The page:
Still, other sectors were pretty weak, especially consumer staples. That sector fell nearly 1%, in part due to weak quarterly results from Dollar Tree (DLTR). That stock crumbled more than 14% after the company reported lower-than-expected sales and disappointed Wall Street with its forecasts. Remember that last week, earnings from Wal-Mart (WMT) failed to impress many analysts, and Target (TGT) missed on earnings per share with its results Tuesday. Costco (COST), which reported late Wednesday, saw shares fall in pre-market trading early Thursday as investors digested the results. Gross profit margin slipped a bit. That’s been the story with a lot of retail companies, as margins are getting compressed.
Beyond Wages: In the old days (back in December, let’s say), the actual jobs number was usually the focus of the non-farm payrolls report. Now it’s pushed to the background a bit due to concerns over wages, but it’s still a key component. Analysts expect jobs growth of 210,000 in February, a little above January’s 200,000 and also slightly higher than the three-month average of 192,000. One thing to remember is that we’re less likely to see gonzo gains in job growth like we did a year or two ago, simply because unemployment is so low. When unemployment is 4.1%, as it was in January, there are fewer workers available to hire. Also, many companies might already be fully loaded with employees and don’t need to add as many.
At this point, any employment gain of roughly 100,000 a month or more is likely going to be enough to maintain low unemployment and keep up with population growth, analysts said. Also, initial unemployment claims are trending extremely low over the last few weeks, implying fewer unemployed people out there looking for new jobs. In other words, if Friday’s headline number isn’t sky high, it’s not necessarily a reason to worry about the economy.
Infrastructure Shaky? The departure of President Trump’s National Economic Council head Gary Cohn helped spark a sell-off early Wednesday as investors feared his resignation could increase the risk of trade wars. Another factor that might have Wall Street worried is the potential impact on the president’s infrastructure plans, something many investors had hoped to see move into the building phase this year. Cohn was the key White House leader on infrastructure, and pushed for the use of public-private partnerships to finance infrastructure spending.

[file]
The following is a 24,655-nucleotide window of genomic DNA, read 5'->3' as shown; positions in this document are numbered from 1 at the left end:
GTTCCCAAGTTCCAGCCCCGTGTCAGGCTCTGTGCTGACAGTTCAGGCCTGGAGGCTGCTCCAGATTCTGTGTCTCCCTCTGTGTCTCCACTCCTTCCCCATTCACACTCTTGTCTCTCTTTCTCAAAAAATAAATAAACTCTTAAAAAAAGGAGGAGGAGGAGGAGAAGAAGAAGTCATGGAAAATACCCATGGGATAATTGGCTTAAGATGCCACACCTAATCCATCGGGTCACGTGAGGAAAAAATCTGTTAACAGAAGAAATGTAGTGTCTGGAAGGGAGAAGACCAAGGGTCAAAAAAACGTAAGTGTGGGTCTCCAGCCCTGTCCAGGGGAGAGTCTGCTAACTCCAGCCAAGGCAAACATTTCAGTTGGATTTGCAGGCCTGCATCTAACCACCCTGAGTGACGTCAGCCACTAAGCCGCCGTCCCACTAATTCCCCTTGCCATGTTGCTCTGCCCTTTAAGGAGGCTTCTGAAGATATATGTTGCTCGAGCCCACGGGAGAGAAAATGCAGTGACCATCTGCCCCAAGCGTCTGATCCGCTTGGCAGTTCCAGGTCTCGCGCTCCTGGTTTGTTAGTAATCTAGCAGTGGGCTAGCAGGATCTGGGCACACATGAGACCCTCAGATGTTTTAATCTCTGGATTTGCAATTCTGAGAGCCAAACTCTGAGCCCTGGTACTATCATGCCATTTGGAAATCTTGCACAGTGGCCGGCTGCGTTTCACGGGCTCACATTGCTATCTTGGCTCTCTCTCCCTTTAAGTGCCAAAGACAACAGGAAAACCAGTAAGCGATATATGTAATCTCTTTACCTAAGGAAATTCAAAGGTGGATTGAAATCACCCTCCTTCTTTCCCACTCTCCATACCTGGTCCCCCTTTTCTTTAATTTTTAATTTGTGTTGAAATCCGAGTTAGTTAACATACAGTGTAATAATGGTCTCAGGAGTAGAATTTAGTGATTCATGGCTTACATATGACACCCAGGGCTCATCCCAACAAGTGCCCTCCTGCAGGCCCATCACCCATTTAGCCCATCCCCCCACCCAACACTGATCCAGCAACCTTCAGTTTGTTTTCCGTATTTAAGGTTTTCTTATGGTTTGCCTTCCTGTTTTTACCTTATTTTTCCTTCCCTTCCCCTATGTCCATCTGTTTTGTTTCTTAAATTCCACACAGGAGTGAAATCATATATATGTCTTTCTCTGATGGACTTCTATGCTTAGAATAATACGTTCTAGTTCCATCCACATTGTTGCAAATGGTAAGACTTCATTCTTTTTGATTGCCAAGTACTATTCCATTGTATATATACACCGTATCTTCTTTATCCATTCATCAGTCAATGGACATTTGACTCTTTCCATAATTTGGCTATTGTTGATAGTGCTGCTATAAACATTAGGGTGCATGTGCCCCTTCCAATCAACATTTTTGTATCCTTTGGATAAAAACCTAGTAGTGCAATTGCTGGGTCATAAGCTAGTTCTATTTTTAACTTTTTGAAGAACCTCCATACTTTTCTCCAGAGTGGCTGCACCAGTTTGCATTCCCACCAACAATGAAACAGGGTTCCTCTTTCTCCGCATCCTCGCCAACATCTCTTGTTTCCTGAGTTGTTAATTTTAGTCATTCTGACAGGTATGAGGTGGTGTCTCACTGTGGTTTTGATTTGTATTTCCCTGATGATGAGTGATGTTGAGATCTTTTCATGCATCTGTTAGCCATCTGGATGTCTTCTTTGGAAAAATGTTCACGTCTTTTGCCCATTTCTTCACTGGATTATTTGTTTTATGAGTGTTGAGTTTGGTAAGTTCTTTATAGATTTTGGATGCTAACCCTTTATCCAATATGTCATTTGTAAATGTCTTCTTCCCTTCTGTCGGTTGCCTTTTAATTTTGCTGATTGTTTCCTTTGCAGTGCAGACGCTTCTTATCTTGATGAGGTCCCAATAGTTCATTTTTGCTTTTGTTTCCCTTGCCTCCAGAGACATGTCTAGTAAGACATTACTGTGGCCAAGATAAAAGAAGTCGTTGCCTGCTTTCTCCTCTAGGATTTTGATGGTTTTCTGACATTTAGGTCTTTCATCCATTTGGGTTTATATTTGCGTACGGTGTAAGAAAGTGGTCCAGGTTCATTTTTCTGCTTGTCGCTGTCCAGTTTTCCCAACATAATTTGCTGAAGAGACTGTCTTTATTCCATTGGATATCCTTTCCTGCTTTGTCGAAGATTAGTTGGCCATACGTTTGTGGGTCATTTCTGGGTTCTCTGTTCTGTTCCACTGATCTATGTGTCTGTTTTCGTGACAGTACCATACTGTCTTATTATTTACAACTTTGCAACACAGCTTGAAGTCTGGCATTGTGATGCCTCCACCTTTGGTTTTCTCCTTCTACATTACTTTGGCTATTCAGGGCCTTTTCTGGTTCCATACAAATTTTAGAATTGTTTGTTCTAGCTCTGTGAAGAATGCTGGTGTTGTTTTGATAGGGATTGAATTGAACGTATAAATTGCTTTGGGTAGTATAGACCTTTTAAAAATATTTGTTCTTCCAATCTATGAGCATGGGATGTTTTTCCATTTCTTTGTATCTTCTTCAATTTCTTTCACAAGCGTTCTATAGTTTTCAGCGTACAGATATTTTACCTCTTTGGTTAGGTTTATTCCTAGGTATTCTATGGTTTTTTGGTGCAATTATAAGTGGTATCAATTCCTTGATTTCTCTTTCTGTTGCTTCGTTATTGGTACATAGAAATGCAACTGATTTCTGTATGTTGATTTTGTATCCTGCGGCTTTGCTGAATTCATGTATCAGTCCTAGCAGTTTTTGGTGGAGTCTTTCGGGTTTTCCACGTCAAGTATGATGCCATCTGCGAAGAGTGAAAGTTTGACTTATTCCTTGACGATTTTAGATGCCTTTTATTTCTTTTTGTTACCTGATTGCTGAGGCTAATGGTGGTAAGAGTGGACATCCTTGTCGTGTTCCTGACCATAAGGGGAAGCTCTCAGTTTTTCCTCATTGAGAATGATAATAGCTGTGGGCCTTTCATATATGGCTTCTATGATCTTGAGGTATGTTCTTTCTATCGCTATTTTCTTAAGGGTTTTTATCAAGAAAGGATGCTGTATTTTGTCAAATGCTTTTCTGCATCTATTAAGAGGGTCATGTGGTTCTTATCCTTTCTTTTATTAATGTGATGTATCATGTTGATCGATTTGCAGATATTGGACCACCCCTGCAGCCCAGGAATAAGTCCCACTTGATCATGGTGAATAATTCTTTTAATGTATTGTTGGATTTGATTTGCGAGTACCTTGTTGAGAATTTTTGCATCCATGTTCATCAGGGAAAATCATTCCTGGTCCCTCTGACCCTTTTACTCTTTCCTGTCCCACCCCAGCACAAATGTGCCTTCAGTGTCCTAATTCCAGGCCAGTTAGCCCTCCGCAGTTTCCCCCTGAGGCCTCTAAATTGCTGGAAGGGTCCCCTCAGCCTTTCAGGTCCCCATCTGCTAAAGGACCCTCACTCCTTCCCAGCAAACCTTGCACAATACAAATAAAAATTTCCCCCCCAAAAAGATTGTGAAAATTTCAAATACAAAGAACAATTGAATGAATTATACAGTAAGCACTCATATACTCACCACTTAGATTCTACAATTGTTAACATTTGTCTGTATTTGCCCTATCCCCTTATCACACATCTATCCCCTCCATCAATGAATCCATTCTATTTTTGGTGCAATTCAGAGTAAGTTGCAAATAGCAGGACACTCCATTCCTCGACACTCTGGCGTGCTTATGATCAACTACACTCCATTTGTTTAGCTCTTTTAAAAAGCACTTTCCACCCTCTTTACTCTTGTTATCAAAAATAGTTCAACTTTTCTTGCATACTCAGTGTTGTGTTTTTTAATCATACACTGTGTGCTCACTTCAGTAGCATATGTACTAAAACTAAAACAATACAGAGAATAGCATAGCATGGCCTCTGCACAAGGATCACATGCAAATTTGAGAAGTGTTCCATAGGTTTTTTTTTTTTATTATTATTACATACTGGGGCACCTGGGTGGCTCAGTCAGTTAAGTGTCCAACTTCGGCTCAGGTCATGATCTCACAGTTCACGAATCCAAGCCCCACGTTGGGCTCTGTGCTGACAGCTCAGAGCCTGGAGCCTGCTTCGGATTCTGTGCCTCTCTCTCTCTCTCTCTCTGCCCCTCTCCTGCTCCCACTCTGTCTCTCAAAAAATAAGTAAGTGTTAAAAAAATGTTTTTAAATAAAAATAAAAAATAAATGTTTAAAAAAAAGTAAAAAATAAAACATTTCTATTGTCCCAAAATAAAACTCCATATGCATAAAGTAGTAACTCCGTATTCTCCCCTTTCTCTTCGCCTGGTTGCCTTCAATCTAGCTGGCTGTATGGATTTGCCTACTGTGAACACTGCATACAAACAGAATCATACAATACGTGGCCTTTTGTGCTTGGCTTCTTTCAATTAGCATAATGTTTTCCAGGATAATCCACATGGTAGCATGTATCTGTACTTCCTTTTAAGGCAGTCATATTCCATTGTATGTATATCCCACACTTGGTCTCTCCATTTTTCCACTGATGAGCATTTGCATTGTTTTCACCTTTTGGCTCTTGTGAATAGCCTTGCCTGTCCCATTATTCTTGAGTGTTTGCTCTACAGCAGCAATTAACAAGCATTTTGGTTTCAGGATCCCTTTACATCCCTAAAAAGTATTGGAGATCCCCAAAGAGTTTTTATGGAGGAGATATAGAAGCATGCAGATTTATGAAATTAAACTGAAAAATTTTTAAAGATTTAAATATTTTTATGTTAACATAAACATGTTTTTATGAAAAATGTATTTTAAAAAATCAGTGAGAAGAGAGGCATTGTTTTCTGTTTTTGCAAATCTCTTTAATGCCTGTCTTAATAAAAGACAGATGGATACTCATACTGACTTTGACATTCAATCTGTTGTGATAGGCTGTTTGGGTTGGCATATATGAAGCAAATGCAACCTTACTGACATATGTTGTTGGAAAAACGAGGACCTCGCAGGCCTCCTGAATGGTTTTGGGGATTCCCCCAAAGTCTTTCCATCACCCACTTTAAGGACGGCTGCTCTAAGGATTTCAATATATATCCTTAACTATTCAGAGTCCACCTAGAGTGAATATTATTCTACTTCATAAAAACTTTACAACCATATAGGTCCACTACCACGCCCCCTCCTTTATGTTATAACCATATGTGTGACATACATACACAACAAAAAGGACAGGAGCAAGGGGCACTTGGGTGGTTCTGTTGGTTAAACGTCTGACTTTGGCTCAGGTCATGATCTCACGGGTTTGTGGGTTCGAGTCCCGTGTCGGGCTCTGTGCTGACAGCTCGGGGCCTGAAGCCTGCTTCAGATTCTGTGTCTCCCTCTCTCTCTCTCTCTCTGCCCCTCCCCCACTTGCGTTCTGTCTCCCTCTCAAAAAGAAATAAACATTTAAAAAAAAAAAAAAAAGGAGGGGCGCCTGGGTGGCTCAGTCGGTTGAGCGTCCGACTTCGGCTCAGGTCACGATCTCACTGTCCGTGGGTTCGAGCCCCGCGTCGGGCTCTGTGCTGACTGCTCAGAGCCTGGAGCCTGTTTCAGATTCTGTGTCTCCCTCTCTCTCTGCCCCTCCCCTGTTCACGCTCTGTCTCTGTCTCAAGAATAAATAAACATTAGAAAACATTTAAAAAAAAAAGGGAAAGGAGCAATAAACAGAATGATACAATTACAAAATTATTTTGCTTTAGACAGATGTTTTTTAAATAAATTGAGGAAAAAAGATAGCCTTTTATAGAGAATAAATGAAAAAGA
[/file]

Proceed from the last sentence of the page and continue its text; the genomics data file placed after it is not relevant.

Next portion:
"I think his exit can only be viewed as a setback for infrastructure," said Martin Klepper, former executive director of the Department of Transportation's Build America Bureau, quoted by the Chicago Tribune. "Cohn was a key person in pulling together the cabinet-level task force that developed the infrastructure plan.”
Getting Out of A RUT: Looking at market performance Wednesday, it was an impressive session for small-caps, with the Russell 2000 (RUT) rising around 0.8% to its highest level since early February. The rise in the RUT might reflect some re-evaluation taking place as the end of the quarter approaches three weeks from now. With earnings season over, some people might be looking ahead and thinking about where they want their portfolio to be going into Q2. RUT was a little unloved over the last year compared to some other parts of the market, so one school of thought is that people are looking at small-caps for possible opportunity. In addition, some economists say small-caps might be hurt less than large-caps if tariffs do take effect in a big way, so that might be helping. It wouldn’t be too surprising to see RUT continue to perform well over the next few weeks.